Shipload of potentially contaminated Chinese gravel banned from entering Vanuatu

File image of asphalt being laid over aggregate. Photo: US Govt

File image of asphalt being laid over aggregate to build a runway. Photo: US Govt

A ship carrying aggregate gravel for the runway extensions at Bauerfield has been blocked from unloading because of the biologically unsafe status of gravel from its country of origin, China. The company responsible for the shipment, the giant China Civil Engineering and Construction Company (CCECC), was advised of the countries from which such material could be easily obtained when their successful bid was announced—Fiji, New Caledonia, Australia and New Zealand. China is blacklisted for the supply of gravel because it has foot and mouth disease. If foot and mouth disease arrived here, it would quickly destroy Vanuatu’s valuable beef export industry. The pork industry would also be affected. The Director of Biosecurity, Timothy Tumukon, has advised the aggregate material cannot be unloaded here. The Council of Ministers agrees. The ship is moored in Mele Bay. It will unload equipment needed on the runway project starting Thursday. However, the aggregate must remain on board. (Daily Post)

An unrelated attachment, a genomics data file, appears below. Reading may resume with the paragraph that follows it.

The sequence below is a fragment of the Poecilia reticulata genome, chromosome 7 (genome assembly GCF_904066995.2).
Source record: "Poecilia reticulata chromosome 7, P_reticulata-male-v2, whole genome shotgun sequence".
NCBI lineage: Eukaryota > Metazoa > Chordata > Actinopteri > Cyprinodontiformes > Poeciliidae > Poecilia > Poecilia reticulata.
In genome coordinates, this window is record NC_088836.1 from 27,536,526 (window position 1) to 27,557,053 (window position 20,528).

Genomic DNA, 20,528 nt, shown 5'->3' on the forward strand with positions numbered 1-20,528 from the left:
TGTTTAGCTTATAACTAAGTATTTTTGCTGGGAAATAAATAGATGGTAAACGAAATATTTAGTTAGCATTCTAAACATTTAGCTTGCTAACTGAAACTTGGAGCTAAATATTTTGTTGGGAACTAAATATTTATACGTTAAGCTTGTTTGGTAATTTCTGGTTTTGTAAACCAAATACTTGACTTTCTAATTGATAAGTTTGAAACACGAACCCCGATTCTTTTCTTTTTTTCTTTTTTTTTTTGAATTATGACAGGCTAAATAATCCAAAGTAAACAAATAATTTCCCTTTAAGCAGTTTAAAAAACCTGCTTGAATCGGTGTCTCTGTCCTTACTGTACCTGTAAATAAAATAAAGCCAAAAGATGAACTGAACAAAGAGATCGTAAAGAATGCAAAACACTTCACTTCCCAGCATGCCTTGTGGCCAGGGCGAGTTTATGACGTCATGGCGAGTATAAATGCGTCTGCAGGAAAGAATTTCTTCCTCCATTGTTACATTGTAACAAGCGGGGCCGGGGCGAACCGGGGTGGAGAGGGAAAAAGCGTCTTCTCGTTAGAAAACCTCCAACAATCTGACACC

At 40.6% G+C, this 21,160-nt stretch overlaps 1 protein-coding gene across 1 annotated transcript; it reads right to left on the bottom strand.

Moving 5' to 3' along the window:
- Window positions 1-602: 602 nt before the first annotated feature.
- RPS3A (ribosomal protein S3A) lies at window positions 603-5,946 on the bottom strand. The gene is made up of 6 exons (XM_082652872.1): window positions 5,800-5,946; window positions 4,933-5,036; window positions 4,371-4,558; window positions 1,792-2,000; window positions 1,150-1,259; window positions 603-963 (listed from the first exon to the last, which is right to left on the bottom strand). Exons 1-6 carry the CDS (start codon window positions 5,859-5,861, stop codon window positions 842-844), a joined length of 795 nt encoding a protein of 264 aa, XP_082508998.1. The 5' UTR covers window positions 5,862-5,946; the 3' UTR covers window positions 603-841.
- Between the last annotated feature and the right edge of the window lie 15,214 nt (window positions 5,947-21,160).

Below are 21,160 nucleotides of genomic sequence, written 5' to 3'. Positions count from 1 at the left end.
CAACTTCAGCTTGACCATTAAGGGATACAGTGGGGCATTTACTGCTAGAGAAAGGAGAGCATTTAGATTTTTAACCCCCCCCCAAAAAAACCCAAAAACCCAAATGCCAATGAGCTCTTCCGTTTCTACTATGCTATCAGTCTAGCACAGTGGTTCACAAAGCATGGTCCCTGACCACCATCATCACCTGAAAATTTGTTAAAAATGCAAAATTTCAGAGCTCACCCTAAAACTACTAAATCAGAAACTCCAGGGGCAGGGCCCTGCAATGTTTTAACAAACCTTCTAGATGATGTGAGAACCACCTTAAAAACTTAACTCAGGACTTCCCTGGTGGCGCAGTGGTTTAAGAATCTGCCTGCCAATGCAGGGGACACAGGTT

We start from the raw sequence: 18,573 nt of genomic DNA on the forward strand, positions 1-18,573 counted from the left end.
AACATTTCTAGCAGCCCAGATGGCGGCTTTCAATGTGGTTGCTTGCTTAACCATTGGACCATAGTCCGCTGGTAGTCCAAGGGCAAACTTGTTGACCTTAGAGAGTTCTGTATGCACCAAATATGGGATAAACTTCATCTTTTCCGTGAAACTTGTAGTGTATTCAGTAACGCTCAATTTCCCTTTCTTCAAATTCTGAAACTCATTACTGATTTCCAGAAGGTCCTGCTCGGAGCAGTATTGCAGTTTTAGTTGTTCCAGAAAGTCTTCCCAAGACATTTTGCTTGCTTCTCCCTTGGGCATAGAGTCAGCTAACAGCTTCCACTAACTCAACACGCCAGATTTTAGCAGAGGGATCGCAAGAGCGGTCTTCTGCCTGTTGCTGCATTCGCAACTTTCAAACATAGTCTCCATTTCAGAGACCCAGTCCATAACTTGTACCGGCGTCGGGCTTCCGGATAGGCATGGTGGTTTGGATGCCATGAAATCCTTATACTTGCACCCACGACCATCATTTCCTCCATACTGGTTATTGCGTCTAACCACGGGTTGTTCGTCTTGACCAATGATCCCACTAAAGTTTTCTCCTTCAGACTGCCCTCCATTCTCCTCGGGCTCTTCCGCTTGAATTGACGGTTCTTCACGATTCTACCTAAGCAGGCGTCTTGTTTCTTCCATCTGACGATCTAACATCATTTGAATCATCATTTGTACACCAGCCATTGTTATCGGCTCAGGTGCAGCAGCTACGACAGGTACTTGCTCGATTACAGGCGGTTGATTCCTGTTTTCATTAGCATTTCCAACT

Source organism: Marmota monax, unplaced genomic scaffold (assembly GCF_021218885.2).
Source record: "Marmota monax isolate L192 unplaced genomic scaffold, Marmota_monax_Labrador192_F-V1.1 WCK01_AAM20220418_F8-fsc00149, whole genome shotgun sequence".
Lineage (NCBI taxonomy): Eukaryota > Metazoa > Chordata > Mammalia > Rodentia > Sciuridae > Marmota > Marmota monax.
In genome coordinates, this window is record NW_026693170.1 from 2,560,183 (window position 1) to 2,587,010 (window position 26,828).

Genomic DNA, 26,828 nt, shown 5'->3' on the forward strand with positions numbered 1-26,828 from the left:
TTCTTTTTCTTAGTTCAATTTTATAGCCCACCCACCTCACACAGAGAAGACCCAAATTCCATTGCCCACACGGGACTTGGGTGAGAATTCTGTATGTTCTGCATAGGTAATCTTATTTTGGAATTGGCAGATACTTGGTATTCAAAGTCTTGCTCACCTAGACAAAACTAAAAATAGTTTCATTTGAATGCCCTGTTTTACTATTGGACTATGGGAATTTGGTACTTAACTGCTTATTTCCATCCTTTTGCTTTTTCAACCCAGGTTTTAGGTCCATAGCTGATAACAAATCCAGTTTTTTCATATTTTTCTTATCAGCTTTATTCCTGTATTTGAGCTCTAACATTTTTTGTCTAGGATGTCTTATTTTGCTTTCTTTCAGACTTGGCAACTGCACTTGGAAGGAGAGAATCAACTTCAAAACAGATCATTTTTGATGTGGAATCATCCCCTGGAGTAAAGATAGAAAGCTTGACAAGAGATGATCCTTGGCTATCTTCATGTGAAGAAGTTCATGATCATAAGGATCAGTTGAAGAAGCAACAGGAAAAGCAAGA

Australia’s newly appointed Ambassador for the Environment, Patrick Suckling, is presently in Port Vila on a familiarisation visit. He is responsible for Australia’s diplomacy around climate change.

Epi High School at Lamen Bay is suspending classes to demonstrate disapproval of anti-social behaviour by some of the local youth. Young men have reportedly been threatening the school authorities and engaging in sexual relations with female students. Students, teachers and their families will be demonstrating tomorrow (Wednesday).

Vanuatu, as a member of the World Trade Organization (WTO), has now agreed to set up a trademark registration service. The World Intellectual Property Office (WIPO) is assisting Vanuatu’s similar body (VIPO). Vanuatu’s Registrar, Britten Yosef, has signed an agreement with WIPO in Geneva.

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One Comment on “Shipload of potentially contaminated Chinese gravel banned from entering Vanuatu”

  1. Anonymous says:

    Vanuatu cannot risk any contamination whatsoever, Stricter controls will be required including sanitation of the machinery which will have particles of soil on them!

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